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The last lap for Stringfellows dancers

IRELAND'S first Stringfellows strip club closed its doors last night just five months after it opened in a fanfare of publicity.

Silver-haired impresario Peter Stringfellow, who performed the opening of the club in north inner city Dublin in February, said he was shocked and surprised by the closure of the franchise but was still looking for other opportunities in Ireland and other countries.

The club had been dogged by rumours of low attendances and almost nightly protests by local residents opposed to the venture since its high-profile launch.


Stringfellow said: "It is with disappointment that we have learned of the demise of the 'Stringfellows' venture in Dublin.

"It is particularly unfortunate because of the recent success the club has been enjoying," he said.

The nightclub boss said neither himself nor any of the Stringfellows companies had any shareholding or financial interest in the Dublin business known as Sabley Taverns Ltd, which was operating the club.

"I genuinely hope that Stringfellows at Parnell St could reopen in the near future with new owners and operators," he said.

A statement from the operators Sabley Taverns Ltd said the club had been due to open in November 2005 but protracted legal issues surrounding the granting of licences resulted in the loss of valuable Christmas trade.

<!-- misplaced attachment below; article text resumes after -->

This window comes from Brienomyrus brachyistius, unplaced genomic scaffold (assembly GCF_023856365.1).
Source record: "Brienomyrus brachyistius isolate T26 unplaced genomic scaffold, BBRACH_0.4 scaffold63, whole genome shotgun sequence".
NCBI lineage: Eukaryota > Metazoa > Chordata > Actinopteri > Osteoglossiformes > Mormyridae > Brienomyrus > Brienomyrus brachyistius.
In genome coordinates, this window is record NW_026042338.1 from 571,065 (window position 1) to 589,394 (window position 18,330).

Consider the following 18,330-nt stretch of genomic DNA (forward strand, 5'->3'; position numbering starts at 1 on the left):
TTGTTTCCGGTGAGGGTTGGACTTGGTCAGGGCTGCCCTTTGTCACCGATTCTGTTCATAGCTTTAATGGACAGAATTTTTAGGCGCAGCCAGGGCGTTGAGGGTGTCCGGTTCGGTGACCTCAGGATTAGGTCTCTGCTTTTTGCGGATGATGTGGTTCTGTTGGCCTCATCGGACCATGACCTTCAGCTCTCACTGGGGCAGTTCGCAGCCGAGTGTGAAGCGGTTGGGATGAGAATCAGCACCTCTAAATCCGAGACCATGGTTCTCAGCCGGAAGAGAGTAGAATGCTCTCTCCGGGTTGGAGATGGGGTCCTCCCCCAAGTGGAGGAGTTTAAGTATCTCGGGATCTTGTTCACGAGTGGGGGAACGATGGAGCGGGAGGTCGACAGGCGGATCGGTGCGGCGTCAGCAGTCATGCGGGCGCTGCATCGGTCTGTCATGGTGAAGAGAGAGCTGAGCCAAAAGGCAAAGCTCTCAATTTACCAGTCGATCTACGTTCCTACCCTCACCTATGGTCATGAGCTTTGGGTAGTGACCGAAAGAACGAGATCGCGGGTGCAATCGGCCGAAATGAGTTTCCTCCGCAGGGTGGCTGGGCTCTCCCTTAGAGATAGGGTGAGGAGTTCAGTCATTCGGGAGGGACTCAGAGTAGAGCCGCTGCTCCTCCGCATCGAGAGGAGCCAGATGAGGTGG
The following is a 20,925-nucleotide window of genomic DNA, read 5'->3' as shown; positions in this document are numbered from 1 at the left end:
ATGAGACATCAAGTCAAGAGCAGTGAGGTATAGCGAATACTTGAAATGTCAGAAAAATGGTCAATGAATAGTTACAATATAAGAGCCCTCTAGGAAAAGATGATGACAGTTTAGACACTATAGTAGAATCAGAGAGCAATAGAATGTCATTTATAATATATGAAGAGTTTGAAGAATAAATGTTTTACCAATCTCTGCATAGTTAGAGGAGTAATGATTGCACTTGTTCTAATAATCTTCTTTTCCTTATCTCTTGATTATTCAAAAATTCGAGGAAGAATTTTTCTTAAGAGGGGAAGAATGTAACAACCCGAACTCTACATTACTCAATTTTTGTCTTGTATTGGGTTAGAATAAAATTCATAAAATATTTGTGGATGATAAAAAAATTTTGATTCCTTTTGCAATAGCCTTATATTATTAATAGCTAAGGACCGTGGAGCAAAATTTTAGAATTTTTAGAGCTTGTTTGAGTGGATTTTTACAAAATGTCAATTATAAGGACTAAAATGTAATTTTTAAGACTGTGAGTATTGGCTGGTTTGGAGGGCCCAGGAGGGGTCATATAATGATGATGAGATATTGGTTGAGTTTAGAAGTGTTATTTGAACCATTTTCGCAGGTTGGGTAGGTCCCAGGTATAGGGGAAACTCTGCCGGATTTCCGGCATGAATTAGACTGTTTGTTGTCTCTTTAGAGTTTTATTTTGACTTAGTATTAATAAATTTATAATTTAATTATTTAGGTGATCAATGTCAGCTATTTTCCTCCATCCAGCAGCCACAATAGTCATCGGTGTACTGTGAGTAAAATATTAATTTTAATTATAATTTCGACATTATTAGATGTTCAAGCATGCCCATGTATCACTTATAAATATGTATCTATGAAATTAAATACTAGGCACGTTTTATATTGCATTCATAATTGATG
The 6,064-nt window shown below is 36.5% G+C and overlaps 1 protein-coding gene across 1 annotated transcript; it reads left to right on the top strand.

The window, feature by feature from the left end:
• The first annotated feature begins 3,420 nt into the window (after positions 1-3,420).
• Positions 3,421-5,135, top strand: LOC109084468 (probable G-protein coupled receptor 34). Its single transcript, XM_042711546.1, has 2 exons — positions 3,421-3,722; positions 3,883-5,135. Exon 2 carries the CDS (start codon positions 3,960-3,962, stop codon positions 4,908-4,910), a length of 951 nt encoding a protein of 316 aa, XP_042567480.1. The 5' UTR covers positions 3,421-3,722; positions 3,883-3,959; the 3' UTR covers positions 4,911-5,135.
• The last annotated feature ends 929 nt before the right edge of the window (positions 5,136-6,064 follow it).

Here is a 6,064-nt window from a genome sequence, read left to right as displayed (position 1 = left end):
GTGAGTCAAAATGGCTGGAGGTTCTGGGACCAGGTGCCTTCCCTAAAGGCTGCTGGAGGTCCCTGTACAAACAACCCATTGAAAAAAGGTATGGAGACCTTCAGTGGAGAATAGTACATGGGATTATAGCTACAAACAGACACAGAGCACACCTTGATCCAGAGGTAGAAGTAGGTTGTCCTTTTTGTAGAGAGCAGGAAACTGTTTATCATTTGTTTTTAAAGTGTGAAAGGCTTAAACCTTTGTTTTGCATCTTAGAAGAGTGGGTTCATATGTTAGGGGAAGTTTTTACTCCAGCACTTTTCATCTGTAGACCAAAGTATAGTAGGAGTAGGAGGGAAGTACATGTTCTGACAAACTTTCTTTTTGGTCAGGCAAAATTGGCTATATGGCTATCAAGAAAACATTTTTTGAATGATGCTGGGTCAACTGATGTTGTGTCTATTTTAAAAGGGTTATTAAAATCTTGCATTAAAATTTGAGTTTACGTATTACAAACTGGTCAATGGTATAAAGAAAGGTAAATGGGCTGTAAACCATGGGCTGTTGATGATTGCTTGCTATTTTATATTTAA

"In addition to this, the ongoing protests outside the club, which have continued to date, resulted in a reluctance of the vital corporate sector to embrace the club," the company said.

The Parnell St venue was charging punters ?30 for three-minute private dances in the glitzy club clad in faux leopard-skin chairs, crystal chandeliers and red velvet curtains.

"I am personally very sad about this as I thoroughly enjoyed associations with Dublin," he said.

Stringfellow denied the club, located away from the city's other strip clubs, had been placed in the wrong location.

"To this day I don't think it was in the wrong place," he said. "I would leave the club where it is and it was wonderfully decorated."

Residents in the area surrounding the nightclub today welcomed the closure as a victory.

The north inner city residents have been protesting outside the club, waving banners declaring 'No Sleaze In Our Area', on an almost nightly basis.

Bids in the courts to challenge the transfer of a drinks licence to the nightclub failed.

Labour Party councillor, Emer Costello, labelled it a victory for people power, stating it was a completely inappropriate location for the club.

"The residents were left with no alternative but to take to the streets when they effectively found themselves by-passed by both the planning system and the licensing courts," he said.

Ms Costello described the situation as bizarre as off-licences need planning permission but clubs providing adult entertainment do not need a special licence to operate.

Dublin's Deputy Lord Mayor Aodhan O Riordain also welcomed the closure.

Local independent TD Tony Gregory described the club's impending closure as a "great victory for the local residents".

Picketing by locals opposed to the location of the club may have been a factor, but overall it was simply a bad business decision to locate Stringfellows in a residential area in the north inner city, he said.

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